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PostPosted: Thu Jan 05, 2012 4:23 am 
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Joined: Thu Aug 16, 2007 2:25 pm
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Location: Central Coast NSW Australia
Out today in our rudder upgraded early TI with friends in their new 2012 TI we both experienced a problem that had never arisen with the old twist-n-stow rudder.
We spent the afternoon showing our friends some of our favourite beaches.
This beach, typical of most on this waterway presented no problems
Image

...but stopping at this beach, the last we visited, resulted in us both losing rudder control:
Image
After pushing off from this beach we both had trouble lowering the rudder and were unable to lock it vertically in place. Turning became impossible. Our friends rudder eventually loosened up after cycling the up/down but ours remained tight. I couldn't raise or lower it, both the up/down lines wouldn't move and the tiller was very tight. I thought the rudder lines had snagged an object inside the hull.
Back at the ramp we found the problem -sand in the rudder housing.
Cycling the rudder up/down by hand a few times cleared it and all was well.
It seems the steep beach angle and wave action was the culprit.
Lesson learned- cycle rudder up down by hand to check rudder operating smoothly before pushing off from a steep beach. :)


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PostPosted: Thu Jan 05, 2012 6:55 am 
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Wow, great info. That would probably be a problem on our upcoming week-long trip. We'll watch for it.

If any others have had this problem, I would like to hear about it and any solutions or resolutions.

Keith

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PostPosted: Thu Jan 05, 2012 3:20 pm 
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Location: Delaware Coast
Sorry if this sounds silly, but pulling the boat up backwards in these conditions immediately popped into my mind.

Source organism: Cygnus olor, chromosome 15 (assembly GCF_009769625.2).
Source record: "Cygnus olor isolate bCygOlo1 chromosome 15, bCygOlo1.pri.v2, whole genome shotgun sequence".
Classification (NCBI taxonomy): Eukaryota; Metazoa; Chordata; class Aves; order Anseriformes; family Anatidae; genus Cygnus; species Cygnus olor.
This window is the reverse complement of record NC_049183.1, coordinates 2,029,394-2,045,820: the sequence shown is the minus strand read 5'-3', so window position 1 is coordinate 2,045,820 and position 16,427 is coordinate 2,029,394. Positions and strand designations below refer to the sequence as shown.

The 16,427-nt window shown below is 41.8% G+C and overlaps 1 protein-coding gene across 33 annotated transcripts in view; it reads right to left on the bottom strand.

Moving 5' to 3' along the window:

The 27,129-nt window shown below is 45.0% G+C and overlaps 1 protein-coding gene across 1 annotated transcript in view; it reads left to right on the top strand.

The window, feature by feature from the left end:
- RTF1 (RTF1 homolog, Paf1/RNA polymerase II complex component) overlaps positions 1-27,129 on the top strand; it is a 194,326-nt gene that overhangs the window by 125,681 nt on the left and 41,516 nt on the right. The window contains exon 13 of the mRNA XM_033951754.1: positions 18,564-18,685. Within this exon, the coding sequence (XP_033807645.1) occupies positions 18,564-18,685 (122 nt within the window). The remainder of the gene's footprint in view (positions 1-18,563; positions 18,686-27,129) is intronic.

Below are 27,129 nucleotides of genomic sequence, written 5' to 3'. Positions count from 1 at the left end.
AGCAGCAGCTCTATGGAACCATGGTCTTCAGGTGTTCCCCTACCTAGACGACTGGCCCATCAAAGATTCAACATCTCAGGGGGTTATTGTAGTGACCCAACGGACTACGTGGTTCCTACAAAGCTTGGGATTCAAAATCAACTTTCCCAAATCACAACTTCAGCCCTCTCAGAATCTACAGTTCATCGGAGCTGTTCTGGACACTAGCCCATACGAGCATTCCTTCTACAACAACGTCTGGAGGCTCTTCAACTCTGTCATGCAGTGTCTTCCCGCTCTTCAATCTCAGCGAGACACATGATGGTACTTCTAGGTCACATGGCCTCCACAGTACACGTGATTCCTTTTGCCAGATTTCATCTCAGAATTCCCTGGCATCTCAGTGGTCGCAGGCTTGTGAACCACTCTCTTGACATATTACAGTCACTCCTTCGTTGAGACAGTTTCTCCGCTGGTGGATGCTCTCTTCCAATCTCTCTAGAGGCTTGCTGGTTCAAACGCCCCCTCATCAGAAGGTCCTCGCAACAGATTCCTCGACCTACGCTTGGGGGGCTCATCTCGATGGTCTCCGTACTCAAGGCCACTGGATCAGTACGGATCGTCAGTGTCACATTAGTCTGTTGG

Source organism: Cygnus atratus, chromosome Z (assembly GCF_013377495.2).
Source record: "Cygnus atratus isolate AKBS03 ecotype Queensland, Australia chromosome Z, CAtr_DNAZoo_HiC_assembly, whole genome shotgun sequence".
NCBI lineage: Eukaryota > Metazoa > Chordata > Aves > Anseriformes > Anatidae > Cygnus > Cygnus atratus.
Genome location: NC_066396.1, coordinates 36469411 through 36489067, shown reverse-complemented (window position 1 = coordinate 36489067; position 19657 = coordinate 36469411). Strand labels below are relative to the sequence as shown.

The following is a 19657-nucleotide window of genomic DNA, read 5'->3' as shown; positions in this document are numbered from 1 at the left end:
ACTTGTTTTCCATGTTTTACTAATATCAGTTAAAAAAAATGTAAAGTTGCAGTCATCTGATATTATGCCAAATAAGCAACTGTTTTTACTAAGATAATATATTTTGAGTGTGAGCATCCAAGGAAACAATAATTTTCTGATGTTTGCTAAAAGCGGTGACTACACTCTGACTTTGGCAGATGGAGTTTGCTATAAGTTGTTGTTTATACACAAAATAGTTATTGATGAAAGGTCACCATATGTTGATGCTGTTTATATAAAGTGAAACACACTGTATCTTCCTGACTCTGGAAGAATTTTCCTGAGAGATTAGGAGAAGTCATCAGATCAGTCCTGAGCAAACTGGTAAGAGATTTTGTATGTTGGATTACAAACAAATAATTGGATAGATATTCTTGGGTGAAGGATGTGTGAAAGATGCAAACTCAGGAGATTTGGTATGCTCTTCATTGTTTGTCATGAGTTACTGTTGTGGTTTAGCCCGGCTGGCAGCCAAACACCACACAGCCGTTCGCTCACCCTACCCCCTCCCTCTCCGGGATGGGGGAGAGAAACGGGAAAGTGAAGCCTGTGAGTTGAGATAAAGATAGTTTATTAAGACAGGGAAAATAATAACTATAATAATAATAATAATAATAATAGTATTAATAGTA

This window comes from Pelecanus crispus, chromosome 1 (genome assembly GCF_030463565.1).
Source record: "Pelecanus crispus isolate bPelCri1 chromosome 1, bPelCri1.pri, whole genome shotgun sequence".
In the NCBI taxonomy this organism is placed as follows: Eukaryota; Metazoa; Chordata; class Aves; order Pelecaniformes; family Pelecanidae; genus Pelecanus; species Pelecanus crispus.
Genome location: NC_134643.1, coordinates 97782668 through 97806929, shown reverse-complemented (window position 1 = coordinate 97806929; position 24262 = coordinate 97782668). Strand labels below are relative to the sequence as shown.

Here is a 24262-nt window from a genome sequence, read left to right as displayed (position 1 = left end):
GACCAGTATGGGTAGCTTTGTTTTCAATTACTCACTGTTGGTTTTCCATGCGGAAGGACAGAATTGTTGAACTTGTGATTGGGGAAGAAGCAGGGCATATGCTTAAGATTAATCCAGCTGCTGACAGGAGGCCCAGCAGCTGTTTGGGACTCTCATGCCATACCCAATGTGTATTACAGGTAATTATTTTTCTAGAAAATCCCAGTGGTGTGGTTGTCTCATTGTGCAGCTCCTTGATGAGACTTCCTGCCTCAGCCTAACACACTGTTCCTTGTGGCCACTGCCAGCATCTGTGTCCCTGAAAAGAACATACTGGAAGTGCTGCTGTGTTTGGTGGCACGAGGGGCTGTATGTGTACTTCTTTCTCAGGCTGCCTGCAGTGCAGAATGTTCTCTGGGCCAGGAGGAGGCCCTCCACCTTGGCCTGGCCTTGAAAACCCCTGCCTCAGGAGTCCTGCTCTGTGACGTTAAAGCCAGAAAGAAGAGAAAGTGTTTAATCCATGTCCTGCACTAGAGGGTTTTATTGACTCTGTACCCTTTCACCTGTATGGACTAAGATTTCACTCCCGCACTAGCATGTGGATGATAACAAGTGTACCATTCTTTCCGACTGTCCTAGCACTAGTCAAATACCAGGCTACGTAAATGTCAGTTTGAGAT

I've been comtemplating using a stake out pole through a scupper hole to hold my TI just off the beach to spare my back the strain of dragging to boat up onto the beach. However, I just don't think I can push a pole in deep enough to hold against the often rough water around here. Maybe the perfect solution for me would be a stake out pole with a built in slide hammer for insertion/removal :D


Edit: After thinking about my comments, and the fact that I always have to turn the boat back towards the water when unbeaching anyway, I think I will just start beaching in reverse so I never have to deal with this problem. (That is until someone starts selling my slide hammer stake out pole hehe).


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PostPosted: Thu Jan 05, 2012 5:27 pm 
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Reversing the landing so that the stern is higher is one solution, but not for me in general. On our camping trips--which is mostly what I do--I deliberately put water-impervious items in the stern. That way, when you land bow first, the water you inevitably take on, will drain to the stern and not damage anything. Larger items and things I want to keep dry, go in the bow--high on the beach.

This complication for the new rudder is something I will have to consider.

Keith

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I sail: Biscayne Bay, Everglades to Cape Romano, Ft Desoto, Cedar Key

"Any intelligent fool can make things bigger and more complex ... It takes a touch of genius and a lot of courage to move in the opposite direction." A. Einstein


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PostPosted: Thu Jan 05, 2012 5:50 pm 
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I take it that you pushed the boats backwards and sand was forced up into the housing or wave action caused sand to collect in the housing while you were beached?

Same happens in centerboard wells (catamarans, monohulls... all boats). Certain sized pebbles will wedge up in a well and jam a centerboard. There is really no way to prevent it as beaches and sizes of sand grains, shells or pebbles vary greatly. You just have to be aware and clear the rudder and or centerboard as you get back into the water.